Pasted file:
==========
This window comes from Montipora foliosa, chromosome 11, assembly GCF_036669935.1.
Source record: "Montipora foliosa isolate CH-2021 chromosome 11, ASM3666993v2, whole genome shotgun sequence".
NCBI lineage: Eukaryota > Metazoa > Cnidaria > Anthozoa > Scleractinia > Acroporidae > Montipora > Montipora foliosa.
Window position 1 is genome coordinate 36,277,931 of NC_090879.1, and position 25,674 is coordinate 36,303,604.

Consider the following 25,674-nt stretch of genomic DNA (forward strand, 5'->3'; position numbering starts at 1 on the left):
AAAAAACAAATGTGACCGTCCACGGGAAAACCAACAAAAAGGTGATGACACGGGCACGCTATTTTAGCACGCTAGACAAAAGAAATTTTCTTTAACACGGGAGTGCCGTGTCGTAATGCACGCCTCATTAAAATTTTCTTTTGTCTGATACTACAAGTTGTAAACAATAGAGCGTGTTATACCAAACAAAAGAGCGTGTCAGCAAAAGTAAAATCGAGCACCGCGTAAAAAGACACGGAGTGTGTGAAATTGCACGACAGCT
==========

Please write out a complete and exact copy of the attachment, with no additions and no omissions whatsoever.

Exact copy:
This window comes from Montipora foliosa, chromosome 11, assembly GCF_036669935.1.
Source record: "Montipora foliosa isolate CH-2021 chromosome 11, ASM3666993v2, whole genome shotgun sequence".
NCBI lineage: Eukaryota > Metazoa > Cnidaria > Anthozoa > Scleractinia > Acroporidae > Montipora > Montipora foliosa.
Window position 1 is genome coordinate 36,277,931 of NC_090879.1, and position 25,674 is coordinate 36,303,604.

Consider the following 25,674-nt stretch of genomic DNA (forward strand, 5'->3'; position numbering starts at 1 on the left):
AAAAAACAAATGTGACCGTCCACGGGAAAACCAACAAAAAGGTGATGACACGGGCACGCTATTTTAGCACGCTAGACAAAAGAAATTTTCTTTAACACGGGAGTGCCGTGTCGTAATGCACGCCTCATTAAAATTTTCTTTTGTCTGATACTACAAGTTGTAAACAATAGAGCGTGTTATACCAAACAAAAGAGCGTGTCAGCAAAAGTAAAATCGAGCACCGCGTAAAAAGACACGGAGTGTGTGAAATTGCACGACAGCT